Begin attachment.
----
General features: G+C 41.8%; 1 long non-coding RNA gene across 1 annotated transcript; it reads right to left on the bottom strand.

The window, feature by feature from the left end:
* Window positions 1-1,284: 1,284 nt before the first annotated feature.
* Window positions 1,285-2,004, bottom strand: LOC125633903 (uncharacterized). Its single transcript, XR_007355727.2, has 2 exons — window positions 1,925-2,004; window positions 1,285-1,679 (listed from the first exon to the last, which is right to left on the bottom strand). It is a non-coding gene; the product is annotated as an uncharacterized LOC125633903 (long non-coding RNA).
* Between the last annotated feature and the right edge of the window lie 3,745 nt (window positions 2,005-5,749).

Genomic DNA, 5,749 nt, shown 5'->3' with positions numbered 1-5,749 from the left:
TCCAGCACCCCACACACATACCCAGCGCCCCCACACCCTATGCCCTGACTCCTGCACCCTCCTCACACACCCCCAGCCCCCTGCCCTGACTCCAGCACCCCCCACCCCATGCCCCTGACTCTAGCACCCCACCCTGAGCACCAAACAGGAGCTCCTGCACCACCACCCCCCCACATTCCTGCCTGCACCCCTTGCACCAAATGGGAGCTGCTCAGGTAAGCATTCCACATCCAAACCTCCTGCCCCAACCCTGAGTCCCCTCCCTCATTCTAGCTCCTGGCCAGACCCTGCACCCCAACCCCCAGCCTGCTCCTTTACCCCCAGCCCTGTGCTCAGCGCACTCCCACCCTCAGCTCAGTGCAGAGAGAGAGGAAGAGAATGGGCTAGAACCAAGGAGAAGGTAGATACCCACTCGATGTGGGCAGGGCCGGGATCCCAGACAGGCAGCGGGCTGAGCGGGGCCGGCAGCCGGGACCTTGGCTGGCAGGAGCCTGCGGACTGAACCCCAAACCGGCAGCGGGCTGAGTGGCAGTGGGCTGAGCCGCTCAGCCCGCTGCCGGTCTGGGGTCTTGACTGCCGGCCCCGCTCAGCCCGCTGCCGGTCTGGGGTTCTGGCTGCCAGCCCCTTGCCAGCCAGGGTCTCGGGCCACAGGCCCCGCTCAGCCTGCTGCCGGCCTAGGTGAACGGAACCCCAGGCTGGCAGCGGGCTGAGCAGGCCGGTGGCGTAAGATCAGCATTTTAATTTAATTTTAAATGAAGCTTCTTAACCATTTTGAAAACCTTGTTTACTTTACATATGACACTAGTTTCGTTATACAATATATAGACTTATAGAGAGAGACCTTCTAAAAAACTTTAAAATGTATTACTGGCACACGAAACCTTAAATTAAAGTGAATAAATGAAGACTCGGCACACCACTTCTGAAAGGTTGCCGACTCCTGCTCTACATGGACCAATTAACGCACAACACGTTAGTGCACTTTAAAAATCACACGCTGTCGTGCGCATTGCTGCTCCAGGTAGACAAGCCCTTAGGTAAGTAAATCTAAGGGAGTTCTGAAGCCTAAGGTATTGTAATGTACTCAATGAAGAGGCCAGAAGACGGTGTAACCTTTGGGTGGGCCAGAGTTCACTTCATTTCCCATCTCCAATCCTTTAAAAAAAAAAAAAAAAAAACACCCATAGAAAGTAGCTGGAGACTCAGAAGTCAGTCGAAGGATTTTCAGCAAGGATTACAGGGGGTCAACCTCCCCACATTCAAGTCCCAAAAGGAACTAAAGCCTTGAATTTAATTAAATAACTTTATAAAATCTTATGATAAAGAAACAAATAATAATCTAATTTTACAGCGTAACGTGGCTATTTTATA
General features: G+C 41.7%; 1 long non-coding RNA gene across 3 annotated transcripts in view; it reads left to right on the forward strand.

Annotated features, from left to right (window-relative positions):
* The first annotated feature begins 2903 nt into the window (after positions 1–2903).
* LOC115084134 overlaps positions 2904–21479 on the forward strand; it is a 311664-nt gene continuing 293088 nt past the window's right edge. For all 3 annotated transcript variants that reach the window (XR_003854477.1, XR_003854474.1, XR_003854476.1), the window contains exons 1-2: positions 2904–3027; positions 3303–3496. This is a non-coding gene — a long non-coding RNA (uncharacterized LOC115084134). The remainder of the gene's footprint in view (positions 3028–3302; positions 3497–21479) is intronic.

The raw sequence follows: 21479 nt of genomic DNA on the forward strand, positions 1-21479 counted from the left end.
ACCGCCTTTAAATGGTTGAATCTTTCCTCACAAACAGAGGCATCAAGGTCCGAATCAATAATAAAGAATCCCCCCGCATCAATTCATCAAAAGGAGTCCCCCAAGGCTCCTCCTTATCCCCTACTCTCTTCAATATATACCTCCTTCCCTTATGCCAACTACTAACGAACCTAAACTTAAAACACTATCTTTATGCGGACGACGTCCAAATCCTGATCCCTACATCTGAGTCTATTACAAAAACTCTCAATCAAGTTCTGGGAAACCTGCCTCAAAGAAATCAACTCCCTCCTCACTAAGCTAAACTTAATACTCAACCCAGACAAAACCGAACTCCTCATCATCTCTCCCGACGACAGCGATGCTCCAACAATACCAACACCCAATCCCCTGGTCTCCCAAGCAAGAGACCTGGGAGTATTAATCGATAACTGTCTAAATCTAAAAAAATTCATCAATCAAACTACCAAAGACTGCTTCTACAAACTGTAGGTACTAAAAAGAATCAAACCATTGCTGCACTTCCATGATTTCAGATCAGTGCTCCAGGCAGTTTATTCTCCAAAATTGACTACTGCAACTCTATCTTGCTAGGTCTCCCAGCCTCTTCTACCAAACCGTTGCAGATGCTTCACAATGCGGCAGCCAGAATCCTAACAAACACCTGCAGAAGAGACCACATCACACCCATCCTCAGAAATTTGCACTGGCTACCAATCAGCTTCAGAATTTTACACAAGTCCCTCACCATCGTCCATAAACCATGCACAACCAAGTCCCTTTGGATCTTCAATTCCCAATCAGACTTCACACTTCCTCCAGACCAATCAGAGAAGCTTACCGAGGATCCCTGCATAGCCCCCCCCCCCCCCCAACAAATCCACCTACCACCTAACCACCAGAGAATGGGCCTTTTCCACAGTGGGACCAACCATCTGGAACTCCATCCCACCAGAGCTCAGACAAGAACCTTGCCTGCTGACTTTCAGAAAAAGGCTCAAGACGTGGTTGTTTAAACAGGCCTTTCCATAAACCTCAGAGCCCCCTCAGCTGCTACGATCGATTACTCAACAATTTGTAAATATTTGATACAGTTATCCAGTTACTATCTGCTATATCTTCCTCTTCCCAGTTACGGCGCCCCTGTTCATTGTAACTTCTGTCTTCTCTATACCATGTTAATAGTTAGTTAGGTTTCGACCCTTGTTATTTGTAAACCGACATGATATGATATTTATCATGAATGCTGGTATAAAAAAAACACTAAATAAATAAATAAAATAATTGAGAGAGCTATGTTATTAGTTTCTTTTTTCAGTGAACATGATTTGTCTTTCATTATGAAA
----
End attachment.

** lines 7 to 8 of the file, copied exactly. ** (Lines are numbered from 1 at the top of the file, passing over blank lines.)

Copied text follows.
TCCAGCACCCCACACACATACCCAGCGCCCCCACACCCTATGCCCTGACTCCTGCACCCTCCTCACACACCCCCAGCCCCCTGCCCTGACTCCAGCACCCCCCACCCCATGCCCCTGACTCTAGCACCCCACCCTGAGCACCAAACAGGAGCTCCTGCACCACCACCCCCCCACATTCCTGCCTGCACCCCTTGCACCAAATGGGAGCTGCTCAGGTAAGCATTCCACATCCAAACCTCCTGCCCCAACCCTGAGTCCCCTCCCTCATTCTAGCTCCTGGCCAGACCCTGCACCCCAACCCCCAGCCTGCTCCTTTACCCCCAGCCCTGTGCTCAGCGCACTCCCACCCTCAGCTCAGTGCAGAGAGAGAGGAAGAGAATGGGCTAGAACCAAGGAGAAGGTAGATACCCACTCGATGTGGGCAGGGCCGGGATCCCAGACAGGCAGCGGGCTGAGCGGGGCCGGCAGCCGGGACCTTGGCTGGCAGGAGCCTGCGGACTGAACCCCAAACCGGCAGCGGGCTGAGTGGCAGTGGGCTGAGCCGCTCAGCCCGCTGCCGGTCTGGGGTCTTGACTGCCGGCCCCGCTCAGCCCGCTGCCGGTCTGGGGTTCTGGCTGCCAGCCCCTTGCCAGCCAGGGTCTCGGGCCACAGGCCCCGCTCAGCCTGCTGCCGGCCTAGGTGAACGGAACCCCAGGCTGGCAGCGGGCTGAGCAGGCCGGTGGCGTAAGATCAGCATTTTAATTTAATTTTAAATGAAGCTTCTTAACCATTTTGAAAACCTTGTTTACTTTACATATGACACTAGTTTCGTTATACAATATATAGACTTATAGAGAGAGACCTTCTAAAAAACTTTAAAATGTATTACTGGCACACGAAACCTTAAATTAAAGTGAATAAATGAAGACTCGGCACACCACTTCTGAAAGGTTGCCGACTCCTGCTCTACATGGACCAATTAACGCACAACACGTTAGTGCACTTTAAAAATCACACGCTGTCGTGCGCATTGCTGCTCCAGGTAGACAAGCCCTTAGGTAAGTAAATCTAAGGGAGTTCTGAAGCCTAAGGTATTGTAATGTACTCAATGAAGAGGCCAGAAGACGGTGTAACCTTTGGGTGGGCCAGAGTTCACTTCATTTCCCATCTCCAATCCTTTAAAAAAAAAAAAAAAAAAACACCCATAGAAAGTAGCTGGAGACTCAGAAGTCAGTCGAAGGATTTTCAGCAAGGATTACAGGGGGTCAACCTCCCCACATTCAAGTCCCAAAAGGAACTAAAGCCTTGAATTTAATTAAATAACTTTATAAAATCTTATGATAAAGAAACAAATAATAATCTAATTTTACAGCGTAACGTGGCTATTTTATA
General features: G+C 41.7%; 1 long non-coding RNA gene across 3 annotated transcripts in view; it reads left to right on the forward strand.